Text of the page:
The Pennsylvania-based PJM serves all or areas of Delaware, Illinois, Indiana, Kentucky, Maryland, Michigan, New Jersey, North Carolina, Ohio, Pennsylvania, Tennessee, Virginia, West Virginia and Washington, D.C.
As temperatures rose over most areas covered by PJM, power prices rose along with it as customers hiked up their air conditioners. PJM's load forecast at this point reached almost 144,363 megawatts.
To prevent the grid from collapsing, PJM turned to fossil fuels and nuclear power generation, as the energy coming from renewable sources was insufficient to provide for the network's customers.
PJM's preliminary peak load was about 148,000 megawatts on Thursday, July 27, and was forecasted to peak at nearly 155,000 megawatts the following day.
At its peak, nearly half of the energy PJM was routing to customers came from natural gas, with the next significant chunks coming from nuclear energy and coal.
A study PJM conducted earlier this year noted that the disturbing trend of state and federal decarbonization policies "present increasing reliability risks during the transition, due to a potential timing mismatch between resource retirements, load growth and the pace of new generation entry."
The study also noted that these federal and state decarbonization policies may have affected PJM's dependability in recent years. (Related: Power grid operators warn of looming energy shortages thanks to Biden’s "clean energy" policies.)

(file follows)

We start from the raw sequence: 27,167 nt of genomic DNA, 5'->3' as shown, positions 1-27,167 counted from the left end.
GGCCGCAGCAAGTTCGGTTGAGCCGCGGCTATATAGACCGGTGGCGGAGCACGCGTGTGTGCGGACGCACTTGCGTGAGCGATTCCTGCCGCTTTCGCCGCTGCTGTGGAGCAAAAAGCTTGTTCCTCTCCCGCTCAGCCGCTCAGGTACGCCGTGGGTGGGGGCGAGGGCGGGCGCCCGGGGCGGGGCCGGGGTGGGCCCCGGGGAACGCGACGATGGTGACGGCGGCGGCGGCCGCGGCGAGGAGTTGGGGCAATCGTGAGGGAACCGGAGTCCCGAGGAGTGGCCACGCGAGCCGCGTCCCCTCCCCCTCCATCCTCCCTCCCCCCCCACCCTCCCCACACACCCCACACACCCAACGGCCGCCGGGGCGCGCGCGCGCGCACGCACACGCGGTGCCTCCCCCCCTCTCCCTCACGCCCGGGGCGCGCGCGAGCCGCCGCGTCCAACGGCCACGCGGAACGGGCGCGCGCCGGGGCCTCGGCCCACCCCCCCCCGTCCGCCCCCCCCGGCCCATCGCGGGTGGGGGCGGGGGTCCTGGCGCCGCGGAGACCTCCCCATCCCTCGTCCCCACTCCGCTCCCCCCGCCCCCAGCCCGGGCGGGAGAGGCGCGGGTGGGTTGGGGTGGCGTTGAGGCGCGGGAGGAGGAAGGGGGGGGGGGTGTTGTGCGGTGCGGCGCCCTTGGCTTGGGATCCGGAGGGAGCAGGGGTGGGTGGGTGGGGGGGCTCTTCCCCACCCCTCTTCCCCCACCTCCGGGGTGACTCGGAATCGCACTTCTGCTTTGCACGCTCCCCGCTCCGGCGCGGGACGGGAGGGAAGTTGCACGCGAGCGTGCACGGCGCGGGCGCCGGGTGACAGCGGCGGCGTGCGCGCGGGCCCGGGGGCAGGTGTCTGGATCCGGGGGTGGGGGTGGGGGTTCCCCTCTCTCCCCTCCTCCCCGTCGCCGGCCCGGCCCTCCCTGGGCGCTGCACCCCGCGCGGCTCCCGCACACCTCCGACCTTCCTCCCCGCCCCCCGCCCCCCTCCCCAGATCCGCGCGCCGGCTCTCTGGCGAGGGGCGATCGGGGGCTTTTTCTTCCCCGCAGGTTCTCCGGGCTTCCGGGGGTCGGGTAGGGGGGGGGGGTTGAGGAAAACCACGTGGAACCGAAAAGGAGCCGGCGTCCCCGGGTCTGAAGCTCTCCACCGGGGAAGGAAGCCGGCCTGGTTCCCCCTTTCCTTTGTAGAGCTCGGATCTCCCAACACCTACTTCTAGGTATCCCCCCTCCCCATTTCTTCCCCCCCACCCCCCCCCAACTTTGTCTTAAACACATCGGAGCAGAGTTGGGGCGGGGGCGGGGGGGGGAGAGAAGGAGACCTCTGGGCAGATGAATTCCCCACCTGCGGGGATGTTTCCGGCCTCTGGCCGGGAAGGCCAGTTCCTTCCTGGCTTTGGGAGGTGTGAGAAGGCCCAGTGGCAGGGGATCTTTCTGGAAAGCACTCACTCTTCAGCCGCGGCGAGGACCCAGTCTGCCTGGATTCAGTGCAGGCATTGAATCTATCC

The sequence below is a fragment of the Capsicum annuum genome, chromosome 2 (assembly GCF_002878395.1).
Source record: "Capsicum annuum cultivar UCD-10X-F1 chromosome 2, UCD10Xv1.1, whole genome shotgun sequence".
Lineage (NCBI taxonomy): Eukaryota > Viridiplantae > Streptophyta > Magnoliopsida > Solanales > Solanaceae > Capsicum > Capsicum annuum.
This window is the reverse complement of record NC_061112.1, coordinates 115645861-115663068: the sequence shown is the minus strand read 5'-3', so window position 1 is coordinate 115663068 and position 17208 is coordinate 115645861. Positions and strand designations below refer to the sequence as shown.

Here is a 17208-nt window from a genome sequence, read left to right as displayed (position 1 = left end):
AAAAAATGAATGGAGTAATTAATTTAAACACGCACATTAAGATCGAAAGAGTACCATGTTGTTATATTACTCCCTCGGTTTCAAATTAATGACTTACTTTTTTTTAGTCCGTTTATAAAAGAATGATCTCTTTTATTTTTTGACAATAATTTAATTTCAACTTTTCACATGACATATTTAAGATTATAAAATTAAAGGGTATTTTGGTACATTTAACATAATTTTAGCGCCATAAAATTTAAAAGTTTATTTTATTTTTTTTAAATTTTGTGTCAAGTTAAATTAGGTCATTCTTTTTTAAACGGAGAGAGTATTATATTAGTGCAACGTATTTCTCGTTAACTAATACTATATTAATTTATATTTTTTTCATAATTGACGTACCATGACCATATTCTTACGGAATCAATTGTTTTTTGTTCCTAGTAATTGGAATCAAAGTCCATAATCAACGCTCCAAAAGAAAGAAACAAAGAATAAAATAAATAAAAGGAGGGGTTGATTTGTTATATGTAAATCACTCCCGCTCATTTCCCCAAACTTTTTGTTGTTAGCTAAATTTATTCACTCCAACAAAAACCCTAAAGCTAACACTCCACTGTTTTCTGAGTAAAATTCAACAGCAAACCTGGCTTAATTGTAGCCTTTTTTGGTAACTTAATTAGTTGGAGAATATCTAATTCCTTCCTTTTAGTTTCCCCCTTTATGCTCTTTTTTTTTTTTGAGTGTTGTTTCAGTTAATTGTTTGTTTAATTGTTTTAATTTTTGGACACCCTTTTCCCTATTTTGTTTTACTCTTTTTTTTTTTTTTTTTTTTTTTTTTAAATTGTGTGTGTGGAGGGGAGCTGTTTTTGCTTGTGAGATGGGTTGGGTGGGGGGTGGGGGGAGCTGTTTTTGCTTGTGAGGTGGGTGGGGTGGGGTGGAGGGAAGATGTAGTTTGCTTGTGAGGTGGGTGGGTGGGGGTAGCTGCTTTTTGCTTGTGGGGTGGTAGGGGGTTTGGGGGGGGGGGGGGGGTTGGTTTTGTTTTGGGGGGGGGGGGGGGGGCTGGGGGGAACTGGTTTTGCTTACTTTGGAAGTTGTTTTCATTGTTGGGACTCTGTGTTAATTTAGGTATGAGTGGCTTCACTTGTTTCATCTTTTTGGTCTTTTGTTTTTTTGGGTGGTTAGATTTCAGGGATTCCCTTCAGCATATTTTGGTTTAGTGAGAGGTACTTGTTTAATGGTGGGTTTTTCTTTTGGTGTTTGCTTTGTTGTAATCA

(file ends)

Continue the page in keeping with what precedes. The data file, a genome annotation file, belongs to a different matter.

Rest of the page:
Meanwhile, a heatwave continued to hit the Midwest, Northeast and South, which forced the biggest U.S. grid operator to announce a level-one emergency for Thursday as tens of millions of people fired up air conditioners to fight sweltering summer heat.
PJM made the announcement as early as Wednesday, July 26. The alert covered 13 states and over 65 million customers from Illinois to New Jersey. It anticipated the demand to reach 153,286 megawatts and almost 186,000 megawatts of generating capacity.
The power mix of the grid showed natural gas, coal and nuclear doing most of the work. Power prices across the grid also seemed normal. The rise in above-average temperatures for the Lower 48 was predicted to peak on Friday and return to normal levels for this period of the year.
The month long heat wave hitting the Southwest was showing no signs of slowing down with more than 128 million Americans under some kind of heat advisory last Thursday.
Portions of the central U.S. and into the Mid-Atlantic and Southern New England were also predicted to experience "dangerous heat." According to the National Weather Service, heat index values around Raleigh, North Carolina, were expected to reach the low 100s last Thursday, with even warmer conditions anticipated through the weekend.
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Watch the video below that talks about the the largest power grid in America declaring an emergency alert amid the scorching heat.
This video is from the MEGA (Make Earth Great Again) channel on Brighteon.com.